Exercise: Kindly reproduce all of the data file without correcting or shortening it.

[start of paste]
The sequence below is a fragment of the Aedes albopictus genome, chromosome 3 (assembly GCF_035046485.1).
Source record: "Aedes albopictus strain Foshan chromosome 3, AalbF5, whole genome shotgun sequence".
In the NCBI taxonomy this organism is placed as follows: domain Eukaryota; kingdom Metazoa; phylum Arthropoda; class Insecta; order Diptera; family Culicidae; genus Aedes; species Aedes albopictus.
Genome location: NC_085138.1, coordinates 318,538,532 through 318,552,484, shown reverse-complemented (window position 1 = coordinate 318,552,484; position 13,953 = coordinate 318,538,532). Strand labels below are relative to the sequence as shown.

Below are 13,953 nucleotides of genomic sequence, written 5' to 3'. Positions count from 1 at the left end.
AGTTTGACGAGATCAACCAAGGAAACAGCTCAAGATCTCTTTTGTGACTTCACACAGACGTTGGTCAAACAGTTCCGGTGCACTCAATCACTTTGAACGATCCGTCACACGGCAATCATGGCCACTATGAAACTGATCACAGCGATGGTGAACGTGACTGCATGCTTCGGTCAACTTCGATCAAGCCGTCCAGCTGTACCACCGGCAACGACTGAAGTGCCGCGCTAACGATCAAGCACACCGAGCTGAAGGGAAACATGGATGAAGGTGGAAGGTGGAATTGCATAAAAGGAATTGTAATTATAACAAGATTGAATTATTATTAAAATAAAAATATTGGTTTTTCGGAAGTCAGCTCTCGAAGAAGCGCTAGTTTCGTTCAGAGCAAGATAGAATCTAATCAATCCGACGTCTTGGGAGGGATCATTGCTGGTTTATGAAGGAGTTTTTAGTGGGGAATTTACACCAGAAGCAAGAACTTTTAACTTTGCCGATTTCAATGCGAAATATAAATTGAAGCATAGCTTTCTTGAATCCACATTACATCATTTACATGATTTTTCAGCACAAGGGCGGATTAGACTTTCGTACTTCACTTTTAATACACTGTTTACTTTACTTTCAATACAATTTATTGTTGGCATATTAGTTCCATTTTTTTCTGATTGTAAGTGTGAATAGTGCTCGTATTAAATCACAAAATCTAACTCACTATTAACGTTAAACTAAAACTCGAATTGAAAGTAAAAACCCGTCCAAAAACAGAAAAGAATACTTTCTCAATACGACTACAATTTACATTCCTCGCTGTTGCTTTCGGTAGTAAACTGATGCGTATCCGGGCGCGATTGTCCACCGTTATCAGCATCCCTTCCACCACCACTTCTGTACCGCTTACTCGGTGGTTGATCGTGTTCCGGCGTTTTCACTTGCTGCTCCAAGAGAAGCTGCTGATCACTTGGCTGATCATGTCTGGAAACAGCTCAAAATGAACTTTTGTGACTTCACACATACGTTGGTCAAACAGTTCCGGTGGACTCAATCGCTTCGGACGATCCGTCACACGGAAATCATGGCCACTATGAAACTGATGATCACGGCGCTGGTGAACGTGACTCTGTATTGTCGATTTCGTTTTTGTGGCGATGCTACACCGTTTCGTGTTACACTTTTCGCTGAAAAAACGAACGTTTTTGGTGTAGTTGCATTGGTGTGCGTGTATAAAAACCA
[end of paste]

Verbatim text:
The sequence below is a fragment of the Aedes albopictus genome, chromosome 3 (assembly GCF_035046485.1).
Source record: "Aedes albopictus strain Foshan chromosome 3, AalbF5, whole genome shotgun sequence".
In the NCBI taxonomy this organism is placed as follows: domain Eukaryota; kingdom Metazoa; phylum Arthropoda; class Insecta; order Diptera; family Culicidae; genus Aedes; species Aedes albopictus.
Genome location: NC_085138.1, coordinates 318,538,532 through 318,552,484, shown reverse-complemented (window position 1 = coordinate 318,552,484; position 13,953 = coordinate 318,538,532). Strand labels below are relative to the sequence as shown.

Below are 13,953 nucleotides of genomic sequence, written 5' to 3'. Positions count from 1 at the left end.
AGTTTGACGAGATCAACCAAGGAAACAGCTCAAGATCTCTTTTGTGACTTCACACAGACGTTGGTCAAACAGTTCCGGTGCACTCAATCACTTTGAACGATCCGTCACACGGCAATCATGGCCACTATGAAACTGATCACAGCGATGGTGAACGTGACTGCATGCTTCGGTCAACTTCGATCAAGCCGTCCAGCTGTACCACCGGCAACGACTGAAGTGCCGCGCTAACGATCAAGCACACCGAGCTGAAGGGAAACATGGATGAAGGTGGAAGGTGGAATTGCATAAAAGGAATTGTAATTATAACAAGATTGAATTATTATTAAAATAAAAATATTGGTTTTTCGGAAGTCAGCTCTCGAAGAAGCGCTAGTTTCGTTCAGAGCAAGATAGAATCTAATCAATCCGACGTCTTGGGAGGGATCATTGCTGGTTTATGAAGGAGTTTTTAGTGGGGAATTTACACCAGAAGCAAGAACTTTTAACTTTGCCGATTTCAATGCGAAATATAAATTGAAGCATAGCTTTCTTGAATCCACATTACATCATTTACATGATTTTTCAGCACAAGGGCGGATTAGACTTTCGTACTTCACTTTTAATACACTGTTTACTTTACTTTCAATACAATTTATTGTTGGCATATTAGTTCCATTTTTTTCTGATTGTAAGTGTGAATAGTGCTCGTATTAAATCACAAAATCTAACTCACTATTAACGTTAAACTAAAACTCGAATTGAAAGTAAAAACCCGTCCAAAAACAGAAAAGAATACTTTCTCAATACGACTACAATTTACATTCCTCGCTGTTGCTTTCGGTAGTAAACTGATGCGTATCCGGGCGCGATTGTCCACCGTTATCAGCATCCCTTCCACCACCACTTCTGTACCGCTTACTCGGTGGTTGATCGTGTTCCGGCGTTTTCACTTGCTGCTCCAAGAGAAGCTGCTGATCACTTGGCTGATCATGTCTGGAAACAGCTCAAAATGAACTTTTGTGACTTCACACATACGTTGGTCAAACAGTTCCGGTGGACTCAATCGCTTCGGACGATCCGTCACACGGAAATCATGGCCACTATGAAACTGATGATCACGGCGCTGGTGAACGTGACTCTGTATTGTCGATTTCGTTTTTGTGGCGATGCTACACCGTTTCGTGTTACACTTTTCGCTGAAAAAACGAACGTTTTTGGTGTAGTTGCATTGGTGTGCGTGTATAAAAACCA